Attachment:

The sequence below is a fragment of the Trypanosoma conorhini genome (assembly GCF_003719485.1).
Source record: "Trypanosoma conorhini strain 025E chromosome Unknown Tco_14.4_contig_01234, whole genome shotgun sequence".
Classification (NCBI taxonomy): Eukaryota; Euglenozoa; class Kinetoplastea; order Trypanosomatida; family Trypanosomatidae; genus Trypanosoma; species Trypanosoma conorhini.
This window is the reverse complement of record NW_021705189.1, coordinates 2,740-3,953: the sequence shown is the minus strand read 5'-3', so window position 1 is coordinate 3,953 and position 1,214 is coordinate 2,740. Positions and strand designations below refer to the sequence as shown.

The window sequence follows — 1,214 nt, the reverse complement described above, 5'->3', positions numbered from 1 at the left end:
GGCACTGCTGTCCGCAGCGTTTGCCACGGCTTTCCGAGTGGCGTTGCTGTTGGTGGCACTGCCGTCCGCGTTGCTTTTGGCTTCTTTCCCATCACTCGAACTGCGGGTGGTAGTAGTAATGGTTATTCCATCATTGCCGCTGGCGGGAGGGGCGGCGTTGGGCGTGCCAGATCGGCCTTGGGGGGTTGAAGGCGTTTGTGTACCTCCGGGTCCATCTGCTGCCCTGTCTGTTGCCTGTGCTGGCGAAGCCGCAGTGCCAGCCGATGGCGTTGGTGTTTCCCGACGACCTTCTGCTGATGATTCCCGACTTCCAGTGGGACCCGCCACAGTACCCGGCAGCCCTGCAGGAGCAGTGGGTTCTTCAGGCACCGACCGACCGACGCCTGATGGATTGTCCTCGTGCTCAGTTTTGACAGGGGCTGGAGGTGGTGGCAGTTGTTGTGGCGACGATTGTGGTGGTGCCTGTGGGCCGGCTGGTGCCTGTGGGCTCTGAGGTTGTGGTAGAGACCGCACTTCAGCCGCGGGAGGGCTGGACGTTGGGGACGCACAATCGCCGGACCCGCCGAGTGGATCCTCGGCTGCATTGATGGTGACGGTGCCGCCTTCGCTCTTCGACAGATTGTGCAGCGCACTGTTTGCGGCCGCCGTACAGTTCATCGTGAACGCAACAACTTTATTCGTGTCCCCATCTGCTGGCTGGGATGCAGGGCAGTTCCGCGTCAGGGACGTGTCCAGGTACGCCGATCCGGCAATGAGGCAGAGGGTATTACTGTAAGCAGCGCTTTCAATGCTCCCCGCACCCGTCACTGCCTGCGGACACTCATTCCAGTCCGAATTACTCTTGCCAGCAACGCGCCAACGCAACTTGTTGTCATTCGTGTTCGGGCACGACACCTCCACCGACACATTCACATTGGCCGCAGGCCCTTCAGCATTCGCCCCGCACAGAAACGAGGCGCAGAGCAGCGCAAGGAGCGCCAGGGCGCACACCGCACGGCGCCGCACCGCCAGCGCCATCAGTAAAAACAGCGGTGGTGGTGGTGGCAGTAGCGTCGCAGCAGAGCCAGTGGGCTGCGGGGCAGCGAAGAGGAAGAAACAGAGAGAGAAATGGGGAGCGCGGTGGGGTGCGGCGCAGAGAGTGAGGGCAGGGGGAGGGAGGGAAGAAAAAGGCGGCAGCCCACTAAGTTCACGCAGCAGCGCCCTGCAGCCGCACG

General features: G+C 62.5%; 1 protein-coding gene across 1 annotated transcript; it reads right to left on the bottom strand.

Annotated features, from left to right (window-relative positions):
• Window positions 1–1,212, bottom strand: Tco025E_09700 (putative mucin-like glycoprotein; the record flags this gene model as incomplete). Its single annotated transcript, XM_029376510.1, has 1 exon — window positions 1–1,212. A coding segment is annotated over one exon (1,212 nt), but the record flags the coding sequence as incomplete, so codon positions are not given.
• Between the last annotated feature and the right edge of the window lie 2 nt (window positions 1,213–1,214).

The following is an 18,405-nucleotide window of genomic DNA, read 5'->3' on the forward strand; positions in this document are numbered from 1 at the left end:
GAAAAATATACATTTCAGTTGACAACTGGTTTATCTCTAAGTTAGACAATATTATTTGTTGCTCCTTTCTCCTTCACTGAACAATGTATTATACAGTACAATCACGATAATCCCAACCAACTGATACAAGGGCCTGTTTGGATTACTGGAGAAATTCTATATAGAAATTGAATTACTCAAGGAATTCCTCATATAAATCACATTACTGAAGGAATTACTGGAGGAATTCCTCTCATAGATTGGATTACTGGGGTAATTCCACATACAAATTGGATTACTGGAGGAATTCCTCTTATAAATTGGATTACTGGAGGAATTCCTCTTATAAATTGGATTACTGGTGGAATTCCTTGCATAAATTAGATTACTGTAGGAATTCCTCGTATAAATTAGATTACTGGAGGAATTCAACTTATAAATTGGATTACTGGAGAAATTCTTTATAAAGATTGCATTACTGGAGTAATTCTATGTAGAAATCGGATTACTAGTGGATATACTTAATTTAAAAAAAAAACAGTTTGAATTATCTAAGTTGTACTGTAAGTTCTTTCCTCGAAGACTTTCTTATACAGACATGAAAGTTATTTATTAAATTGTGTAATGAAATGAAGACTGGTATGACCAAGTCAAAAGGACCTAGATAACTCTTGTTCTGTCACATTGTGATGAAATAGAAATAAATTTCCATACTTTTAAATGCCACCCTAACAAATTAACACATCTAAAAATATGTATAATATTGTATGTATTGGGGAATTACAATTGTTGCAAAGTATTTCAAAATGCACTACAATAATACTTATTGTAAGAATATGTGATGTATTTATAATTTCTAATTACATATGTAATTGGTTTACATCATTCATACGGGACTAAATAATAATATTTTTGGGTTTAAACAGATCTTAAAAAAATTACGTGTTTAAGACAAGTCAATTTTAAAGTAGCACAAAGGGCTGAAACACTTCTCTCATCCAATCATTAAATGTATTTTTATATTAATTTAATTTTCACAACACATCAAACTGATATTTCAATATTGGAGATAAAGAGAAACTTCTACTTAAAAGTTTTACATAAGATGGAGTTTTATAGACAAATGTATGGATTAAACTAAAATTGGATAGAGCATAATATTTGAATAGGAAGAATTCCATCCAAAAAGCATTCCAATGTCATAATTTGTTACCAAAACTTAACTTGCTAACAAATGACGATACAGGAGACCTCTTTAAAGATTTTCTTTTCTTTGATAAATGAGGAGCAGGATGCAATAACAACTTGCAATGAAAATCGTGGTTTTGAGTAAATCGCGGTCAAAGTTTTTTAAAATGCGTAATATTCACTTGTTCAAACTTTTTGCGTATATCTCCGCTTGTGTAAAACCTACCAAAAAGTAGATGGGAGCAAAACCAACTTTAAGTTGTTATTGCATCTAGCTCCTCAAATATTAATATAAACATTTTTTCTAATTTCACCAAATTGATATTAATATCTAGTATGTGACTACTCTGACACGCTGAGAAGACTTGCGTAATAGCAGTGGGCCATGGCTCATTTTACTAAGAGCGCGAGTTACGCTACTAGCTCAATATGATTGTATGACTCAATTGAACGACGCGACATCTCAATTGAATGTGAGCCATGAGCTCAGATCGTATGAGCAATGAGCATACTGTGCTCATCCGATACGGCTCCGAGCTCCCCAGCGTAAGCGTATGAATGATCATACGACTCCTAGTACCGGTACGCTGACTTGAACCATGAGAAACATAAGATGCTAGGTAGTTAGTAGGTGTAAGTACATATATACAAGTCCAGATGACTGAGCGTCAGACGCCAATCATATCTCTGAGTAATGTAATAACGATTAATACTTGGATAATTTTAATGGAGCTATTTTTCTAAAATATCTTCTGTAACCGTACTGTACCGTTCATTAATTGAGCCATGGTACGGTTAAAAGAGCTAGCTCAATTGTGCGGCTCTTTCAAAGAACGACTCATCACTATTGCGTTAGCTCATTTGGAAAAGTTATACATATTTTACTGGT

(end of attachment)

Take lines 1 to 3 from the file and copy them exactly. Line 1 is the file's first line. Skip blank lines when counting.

The sequence below is a fragment of the Trypanosoma conorhini genome (assembly GCF_003719485.1).
Source record: "Trypanosoma conorhini strain 025E chromosome Unknown Tco_14.4_contig_01234, whole genome shotgun sequence".
Classification (NCBI taxonomy): Eukaryota; Euglenozoa; class Kinetoplastea; order Trypanosomatida; family Trypanosomatidae; genus Trypanosoma; species Trypanosoma conorhini.